"And we'll can keep building out that functionality over time to create a fully fledged people-powered movie distributor."  Can I ask you a little bit about Brave New Theaters, because this seems another similar idea, mobilising people to do something that previously a big film organisation needed to do
So the idea is to take the distribution model - people call them house parties, we just call them screenings - and make it available to all filmmakers. And seeding it with all of the folks who have screened our own films, the 1000s of folks that we've already been engaged with. It's basically just a place where we match up filmmakers with screening hosts. And so both sides want to reach more people for their cause or whatever reason - for fundraising or just to have fun. And by hooking them up with the right films, and the right activists or the right screening hosts both sides can win, and we provide tools for everybody to reach a bigger and bigger audience.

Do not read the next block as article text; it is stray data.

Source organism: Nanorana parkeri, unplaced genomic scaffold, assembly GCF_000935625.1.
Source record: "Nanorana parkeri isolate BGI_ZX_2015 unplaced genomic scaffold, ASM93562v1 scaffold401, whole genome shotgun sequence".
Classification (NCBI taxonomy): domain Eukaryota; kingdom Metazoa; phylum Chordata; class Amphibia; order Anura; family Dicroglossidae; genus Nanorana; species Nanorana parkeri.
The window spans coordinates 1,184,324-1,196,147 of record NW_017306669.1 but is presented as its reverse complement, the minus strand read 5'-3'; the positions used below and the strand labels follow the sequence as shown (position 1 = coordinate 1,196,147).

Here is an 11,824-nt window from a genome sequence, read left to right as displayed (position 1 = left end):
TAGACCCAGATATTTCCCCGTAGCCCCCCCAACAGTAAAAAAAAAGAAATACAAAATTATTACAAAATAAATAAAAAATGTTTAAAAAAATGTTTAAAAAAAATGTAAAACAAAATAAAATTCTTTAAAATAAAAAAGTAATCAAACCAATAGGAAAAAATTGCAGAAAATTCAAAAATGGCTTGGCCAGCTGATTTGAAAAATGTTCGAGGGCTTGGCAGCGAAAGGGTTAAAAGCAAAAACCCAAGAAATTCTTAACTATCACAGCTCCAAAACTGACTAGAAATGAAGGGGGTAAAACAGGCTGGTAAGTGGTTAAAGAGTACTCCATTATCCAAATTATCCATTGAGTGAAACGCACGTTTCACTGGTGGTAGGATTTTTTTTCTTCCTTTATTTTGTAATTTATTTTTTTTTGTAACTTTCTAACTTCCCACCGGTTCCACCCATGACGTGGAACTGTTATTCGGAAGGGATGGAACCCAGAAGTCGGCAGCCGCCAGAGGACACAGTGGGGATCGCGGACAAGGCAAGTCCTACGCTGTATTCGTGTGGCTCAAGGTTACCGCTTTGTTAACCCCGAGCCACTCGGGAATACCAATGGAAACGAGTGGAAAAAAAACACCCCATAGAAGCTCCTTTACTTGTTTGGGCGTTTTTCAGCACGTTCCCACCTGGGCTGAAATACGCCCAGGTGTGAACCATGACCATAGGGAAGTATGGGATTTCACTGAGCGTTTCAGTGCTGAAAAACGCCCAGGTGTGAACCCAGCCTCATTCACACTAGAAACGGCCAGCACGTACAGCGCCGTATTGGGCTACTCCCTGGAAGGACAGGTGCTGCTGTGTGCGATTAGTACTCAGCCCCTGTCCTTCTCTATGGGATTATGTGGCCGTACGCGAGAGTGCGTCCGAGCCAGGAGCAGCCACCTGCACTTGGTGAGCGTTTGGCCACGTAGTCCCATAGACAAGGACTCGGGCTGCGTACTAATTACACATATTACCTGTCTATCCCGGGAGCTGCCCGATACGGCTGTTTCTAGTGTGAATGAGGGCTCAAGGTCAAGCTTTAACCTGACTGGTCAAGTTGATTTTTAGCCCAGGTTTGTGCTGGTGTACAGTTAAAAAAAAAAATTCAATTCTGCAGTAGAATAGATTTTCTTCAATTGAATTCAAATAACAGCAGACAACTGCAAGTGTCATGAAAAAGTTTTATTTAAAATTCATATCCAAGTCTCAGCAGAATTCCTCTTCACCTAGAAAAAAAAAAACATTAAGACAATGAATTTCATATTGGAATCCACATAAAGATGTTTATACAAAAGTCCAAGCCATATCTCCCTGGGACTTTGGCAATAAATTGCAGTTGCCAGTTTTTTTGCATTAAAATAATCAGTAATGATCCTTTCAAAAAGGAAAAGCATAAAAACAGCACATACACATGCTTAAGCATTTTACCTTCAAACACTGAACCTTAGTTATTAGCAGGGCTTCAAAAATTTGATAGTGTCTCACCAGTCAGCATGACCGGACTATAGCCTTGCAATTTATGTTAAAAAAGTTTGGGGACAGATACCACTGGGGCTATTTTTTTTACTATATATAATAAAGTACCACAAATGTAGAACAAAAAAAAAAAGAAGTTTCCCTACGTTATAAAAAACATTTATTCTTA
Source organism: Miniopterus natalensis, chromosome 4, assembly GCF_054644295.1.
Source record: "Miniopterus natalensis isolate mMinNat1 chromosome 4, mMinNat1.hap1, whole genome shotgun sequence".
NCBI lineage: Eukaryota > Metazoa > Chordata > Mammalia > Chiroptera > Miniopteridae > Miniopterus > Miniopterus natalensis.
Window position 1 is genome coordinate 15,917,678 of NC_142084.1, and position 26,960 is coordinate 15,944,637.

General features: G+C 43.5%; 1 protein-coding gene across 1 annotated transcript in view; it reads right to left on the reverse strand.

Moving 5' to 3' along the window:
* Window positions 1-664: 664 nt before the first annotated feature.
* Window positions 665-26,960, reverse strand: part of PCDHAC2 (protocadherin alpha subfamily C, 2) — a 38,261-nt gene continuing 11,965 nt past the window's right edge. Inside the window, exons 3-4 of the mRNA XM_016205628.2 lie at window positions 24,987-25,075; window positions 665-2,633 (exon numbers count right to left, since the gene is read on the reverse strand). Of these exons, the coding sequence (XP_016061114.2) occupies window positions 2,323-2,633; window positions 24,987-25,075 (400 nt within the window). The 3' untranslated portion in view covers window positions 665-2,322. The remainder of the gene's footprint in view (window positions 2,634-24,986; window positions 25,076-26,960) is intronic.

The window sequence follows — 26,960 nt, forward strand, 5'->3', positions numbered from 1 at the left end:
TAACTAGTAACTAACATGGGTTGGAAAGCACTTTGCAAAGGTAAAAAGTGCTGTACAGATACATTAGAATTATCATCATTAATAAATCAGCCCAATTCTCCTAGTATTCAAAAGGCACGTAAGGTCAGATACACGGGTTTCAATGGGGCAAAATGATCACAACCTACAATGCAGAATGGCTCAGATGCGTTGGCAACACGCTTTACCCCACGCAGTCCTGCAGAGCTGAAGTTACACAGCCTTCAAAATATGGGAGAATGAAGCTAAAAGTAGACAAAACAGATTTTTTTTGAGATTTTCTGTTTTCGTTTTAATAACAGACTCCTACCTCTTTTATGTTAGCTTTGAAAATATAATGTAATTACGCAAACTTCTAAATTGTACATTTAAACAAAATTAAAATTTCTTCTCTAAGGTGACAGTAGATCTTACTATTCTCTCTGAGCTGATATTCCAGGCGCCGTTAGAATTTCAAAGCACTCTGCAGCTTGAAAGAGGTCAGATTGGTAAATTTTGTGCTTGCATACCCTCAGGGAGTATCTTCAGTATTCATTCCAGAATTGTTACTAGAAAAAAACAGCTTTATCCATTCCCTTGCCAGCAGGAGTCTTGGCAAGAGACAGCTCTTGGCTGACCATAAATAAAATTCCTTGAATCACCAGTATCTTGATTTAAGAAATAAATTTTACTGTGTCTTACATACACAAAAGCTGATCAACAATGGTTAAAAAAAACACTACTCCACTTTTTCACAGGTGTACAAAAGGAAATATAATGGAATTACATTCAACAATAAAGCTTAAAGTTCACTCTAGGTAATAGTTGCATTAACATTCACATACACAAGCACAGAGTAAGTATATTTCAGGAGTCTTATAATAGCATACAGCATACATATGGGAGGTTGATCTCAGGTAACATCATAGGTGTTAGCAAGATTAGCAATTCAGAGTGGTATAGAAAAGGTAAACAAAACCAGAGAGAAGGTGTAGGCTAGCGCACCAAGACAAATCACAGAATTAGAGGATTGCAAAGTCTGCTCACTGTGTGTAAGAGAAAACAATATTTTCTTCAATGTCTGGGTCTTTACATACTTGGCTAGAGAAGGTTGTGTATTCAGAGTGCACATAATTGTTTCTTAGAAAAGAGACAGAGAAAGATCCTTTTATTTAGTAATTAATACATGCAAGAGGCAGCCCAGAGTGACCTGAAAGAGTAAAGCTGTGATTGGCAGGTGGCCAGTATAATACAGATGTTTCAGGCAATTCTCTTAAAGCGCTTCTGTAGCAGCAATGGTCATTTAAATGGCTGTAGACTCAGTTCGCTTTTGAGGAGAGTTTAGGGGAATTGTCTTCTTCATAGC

So you can invite people to the screening, you can put buttons on your website, send out an email, various RSVP tools.
And we'll can keep building out that functionality over time to create a fully fledged people-powered movie distributor. And really engage the audience to reach more people. The hope is that it becomes this virtuous circle, where the films are both being marketed and distributed by the people that are really engaged and care about your films, so that no matter what size, or no matter how small the niche might be there is someone out there who cares about it and will want to screen it and show it to people. Stuff like that.